Morgan Stanley increased its iron ore forecasts for the first and second quarters of next year as global demand recovers and the seaborne market remains in deficit well into 2014.
The steelmaking ingredient will average $130 a metric ton in the first three months, $5 more than previously forecast, and $120 in the second quarter, up from $117, analysts Peter Richardson and Joel Crane wrote in a report. Ore will average $120 in 2014, an increase of 3 percent, the analysts wrote.
Iron ore entered a bull market in July as users in China replenished stockpiles that shrank in March to the lowest level since 2009. Australia’s Bureau of Resources and Energy Economics said last week that prices will average $119 in 2014 from $112 forecast in June as surging Chinese consumption absorbs gains in output that are seen pushing the global market into surplus. Morgan Stanley reiterated that its view was above consensus.
“Although we believe market concerns over price into 2014 are warranted, they are overly pessimistic,” the analysts wrote in the report dated yesterday. “Outside of China, steel output growth will see its best year since 2011, led by modest rebounds in production in India, East Asia and North America.”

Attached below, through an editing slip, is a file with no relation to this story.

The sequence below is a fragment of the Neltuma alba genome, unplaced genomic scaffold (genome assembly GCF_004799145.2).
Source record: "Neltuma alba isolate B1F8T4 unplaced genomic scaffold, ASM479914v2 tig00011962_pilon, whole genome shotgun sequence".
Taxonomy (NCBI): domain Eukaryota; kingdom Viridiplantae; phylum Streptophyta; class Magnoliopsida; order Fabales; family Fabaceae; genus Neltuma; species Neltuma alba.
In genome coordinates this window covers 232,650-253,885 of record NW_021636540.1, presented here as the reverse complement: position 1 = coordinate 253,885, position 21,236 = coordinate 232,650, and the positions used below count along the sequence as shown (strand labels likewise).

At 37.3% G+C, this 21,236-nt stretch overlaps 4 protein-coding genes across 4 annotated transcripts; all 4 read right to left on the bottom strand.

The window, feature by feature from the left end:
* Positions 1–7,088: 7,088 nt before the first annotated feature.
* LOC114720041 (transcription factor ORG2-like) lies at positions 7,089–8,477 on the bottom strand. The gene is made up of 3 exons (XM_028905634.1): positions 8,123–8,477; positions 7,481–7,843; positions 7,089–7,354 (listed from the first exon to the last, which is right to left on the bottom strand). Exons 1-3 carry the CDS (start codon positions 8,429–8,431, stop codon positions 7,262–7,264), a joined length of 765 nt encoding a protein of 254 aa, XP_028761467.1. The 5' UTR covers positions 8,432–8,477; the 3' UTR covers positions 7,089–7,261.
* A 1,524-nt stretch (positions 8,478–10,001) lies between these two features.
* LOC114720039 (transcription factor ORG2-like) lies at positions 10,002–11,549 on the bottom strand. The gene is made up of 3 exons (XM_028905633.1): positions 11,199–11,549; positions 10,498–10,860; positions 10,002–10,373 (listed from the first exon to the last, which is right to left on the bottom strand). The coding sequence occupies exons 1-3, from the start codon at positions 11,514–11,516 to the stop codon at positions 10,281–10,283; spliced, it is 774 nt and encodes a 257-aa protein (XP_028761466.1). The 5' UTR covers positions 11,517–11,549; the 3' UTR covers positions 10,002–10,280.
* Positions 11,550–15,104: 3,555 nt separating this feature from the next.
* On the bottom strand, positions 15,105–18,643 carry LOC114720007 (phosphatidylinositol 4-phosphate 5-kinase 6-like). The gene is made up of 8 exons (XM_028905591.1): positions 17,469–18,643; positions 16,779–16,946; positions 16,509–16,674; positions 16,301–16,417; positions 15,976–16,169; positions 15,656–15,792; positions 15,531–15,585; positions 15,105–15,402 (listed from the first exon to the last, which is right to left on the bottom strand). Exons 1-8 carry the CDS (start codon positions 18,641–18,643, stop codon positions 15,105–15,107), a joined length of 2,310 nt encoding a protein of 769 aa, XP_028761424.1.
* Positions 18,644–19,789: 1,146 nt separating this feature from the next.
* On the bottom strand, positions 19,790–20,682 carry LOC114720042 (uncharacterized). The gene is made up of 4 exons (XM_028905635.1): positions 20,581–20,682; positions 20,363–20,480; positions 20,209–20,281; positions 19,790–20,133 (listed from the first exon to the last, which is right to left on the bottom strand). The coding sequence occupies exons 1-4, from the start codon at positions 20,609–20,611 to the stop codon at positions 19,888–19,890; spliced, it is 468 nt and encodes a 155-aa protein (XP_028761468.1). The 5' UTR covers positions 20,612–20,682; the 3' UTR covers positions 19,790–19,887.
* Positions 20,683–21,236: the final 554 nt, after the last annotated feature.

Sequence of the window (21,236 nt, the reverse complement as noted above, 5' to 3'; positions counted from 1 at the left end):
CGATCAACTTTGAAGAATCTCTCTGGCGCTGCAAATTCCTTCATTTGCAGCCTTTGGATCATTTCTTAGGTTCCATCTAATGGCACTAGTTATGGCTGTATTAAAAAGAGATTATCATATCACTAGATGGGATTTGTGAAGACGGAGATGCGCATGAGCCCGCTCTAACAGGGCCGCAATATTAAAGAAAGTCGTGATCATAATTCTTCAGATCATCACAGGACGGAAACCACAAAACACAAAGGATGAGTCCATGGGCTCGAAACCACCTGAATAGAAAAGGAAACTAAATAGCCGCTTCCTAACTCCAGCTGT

The seaborne market will extend three years of deficit into the first half of 2014, before shifting to surplus, they wrote. The deficit is forecast to narrow from 71 million tons this half to 25 million tons between January and June next year and then swing to a surplus of 49 million tons in the second half of 2014.
Iron ore with 62 percent content delivered to the Chinese port of Tianjin was at $131.40 a ton yesterday, according to The Steel Index Ltd. Prices have rallied 19 percent from this year’s low on May 31.
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